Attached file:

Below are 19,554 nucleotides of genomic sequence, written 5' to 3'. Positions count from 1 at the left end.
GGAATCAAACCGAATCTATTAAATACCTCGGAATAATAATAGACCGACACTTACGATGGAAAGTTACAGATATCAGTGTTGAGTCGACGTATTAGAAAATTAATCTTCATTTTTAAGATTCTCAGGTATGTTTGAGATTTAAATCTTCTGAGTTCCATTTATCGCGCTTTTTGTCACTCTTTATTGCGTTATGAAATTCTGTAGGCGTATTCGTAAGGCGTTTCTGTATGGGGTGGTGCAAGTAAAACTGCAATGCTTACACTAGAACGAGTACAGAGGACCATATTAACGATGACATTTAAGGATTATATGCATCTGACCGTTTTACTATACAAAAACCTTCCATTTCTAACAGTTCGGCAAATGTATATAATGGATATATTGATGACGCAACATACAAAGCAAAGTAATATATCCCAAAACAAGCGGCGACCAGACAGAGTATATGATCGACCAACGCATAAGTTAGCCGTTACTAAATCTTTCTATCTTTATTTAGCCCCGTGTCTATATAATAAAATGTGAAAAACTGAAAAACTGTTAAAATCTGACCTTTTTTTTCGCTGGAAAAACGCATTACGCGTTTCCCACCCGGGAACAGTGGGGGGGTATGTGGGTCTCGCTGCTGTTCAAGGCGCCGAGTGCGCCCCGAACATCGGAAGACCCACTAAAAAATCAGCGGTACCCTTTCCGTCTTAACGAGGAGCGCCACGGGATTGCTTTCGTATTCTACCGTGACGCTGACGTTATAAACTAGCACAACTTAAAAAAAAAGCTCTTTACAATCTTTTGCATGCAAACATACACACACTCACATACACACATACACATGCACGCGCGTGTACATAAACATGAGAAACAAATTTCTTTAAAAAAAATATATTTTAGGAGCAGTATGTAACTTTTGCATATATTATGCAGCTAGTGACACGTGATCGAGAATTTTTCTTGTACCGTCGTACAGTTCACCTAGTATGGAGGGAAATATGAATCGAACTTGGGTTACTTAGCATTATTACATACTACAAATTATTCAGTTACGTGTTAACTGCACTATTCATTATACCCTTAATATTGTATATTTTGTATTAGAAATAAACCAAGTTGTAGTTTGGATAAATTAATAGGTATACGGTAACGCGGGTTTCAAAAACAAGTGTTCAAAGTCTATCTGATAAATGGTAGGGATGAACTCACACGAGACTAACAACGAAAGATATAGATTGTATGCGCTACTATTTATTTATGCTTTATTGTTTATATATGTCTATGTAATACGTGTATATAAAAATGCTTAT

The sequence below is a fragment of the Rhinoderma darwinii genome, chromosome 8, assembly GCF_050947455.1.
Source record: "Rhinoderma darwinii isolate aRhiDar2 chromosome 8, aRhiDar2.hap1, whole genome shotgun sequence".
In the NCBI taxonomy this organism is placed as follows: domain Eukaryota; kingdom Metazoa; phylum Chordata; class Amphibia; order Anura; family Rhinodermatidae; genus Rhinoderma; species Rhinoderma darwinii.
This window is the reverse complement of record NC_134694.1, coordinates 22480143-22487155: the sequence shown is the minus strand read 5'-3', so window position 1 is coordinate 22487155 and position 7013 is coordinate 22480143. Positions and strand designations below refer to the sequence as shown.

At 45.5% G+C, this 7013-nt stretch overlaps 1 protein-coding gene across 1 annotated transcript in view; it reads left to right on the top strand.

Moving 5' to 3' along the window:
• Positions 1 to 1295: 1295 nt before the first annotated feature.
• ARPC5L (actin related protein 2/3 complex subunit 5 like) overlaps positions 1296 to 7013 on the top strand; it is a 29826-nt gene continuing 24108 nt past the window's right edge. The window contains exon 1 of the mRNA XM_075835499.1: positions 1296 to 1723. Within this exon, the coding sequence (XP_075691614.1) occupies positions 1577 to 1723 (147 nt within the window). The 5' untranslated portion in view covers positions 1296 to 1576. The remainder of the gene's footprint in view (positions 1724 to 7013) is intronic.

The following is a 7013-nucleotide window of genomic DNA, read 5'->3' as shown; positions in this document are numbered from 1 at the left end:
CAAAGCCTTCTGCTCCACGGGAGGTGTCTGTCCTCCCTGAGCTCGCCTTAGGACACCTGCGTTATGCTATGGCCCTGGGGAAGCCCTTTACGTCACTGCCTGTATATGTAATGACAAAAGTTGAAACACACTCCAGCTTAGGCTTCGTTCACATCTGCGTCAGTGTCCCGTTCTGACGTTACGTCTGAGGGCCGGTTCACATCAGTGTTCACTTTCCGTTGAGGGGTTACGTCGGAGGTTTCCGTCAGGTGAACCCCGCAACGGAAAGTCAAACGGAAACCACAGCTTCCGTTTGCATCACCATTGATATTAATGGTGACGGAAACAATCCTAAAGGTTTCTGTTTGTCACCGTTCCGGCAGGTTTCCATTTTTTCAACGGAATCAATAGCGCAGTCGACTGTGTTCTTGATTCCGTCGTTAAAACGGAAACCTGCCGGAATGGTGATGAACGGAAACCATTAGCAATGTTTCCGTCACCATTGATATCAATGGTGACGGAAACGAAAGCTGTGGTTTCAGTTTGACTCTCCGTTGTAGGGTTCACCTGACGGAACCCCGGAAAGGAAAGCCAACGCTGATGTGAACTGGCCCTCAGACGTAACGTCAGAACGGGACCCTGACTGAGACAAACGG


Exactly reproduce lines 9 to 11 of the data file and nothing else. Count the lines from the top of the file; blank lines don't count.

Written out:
• Positions 1 to 1295: 1295 nt before the first annotated feature.
• ARPC5L (actin related protein 2/3 complex subunit 5 like) overlaps positions 1296 to 7013 on the top strand; it is a 29826-nt gene continuing 24108 nt past the window's right edge. The window contains exon 1 of the mRNA XM_075835499.1: positions 1296 to 1723. Within this exon, the coding sequence (XP_075691614.1) occupies positions 1577 to 1723 (147 nt within the window). The 5' untranslated portion in view covers positions 1296 to 1576. The remainder of the gene's footprint in view (positions 1724 to 7013) is intronic.

The following is a 7013-nucleotide window of genomic DNA, read 5'->3' as shown; positions in this document are numbered from 1 at the left end: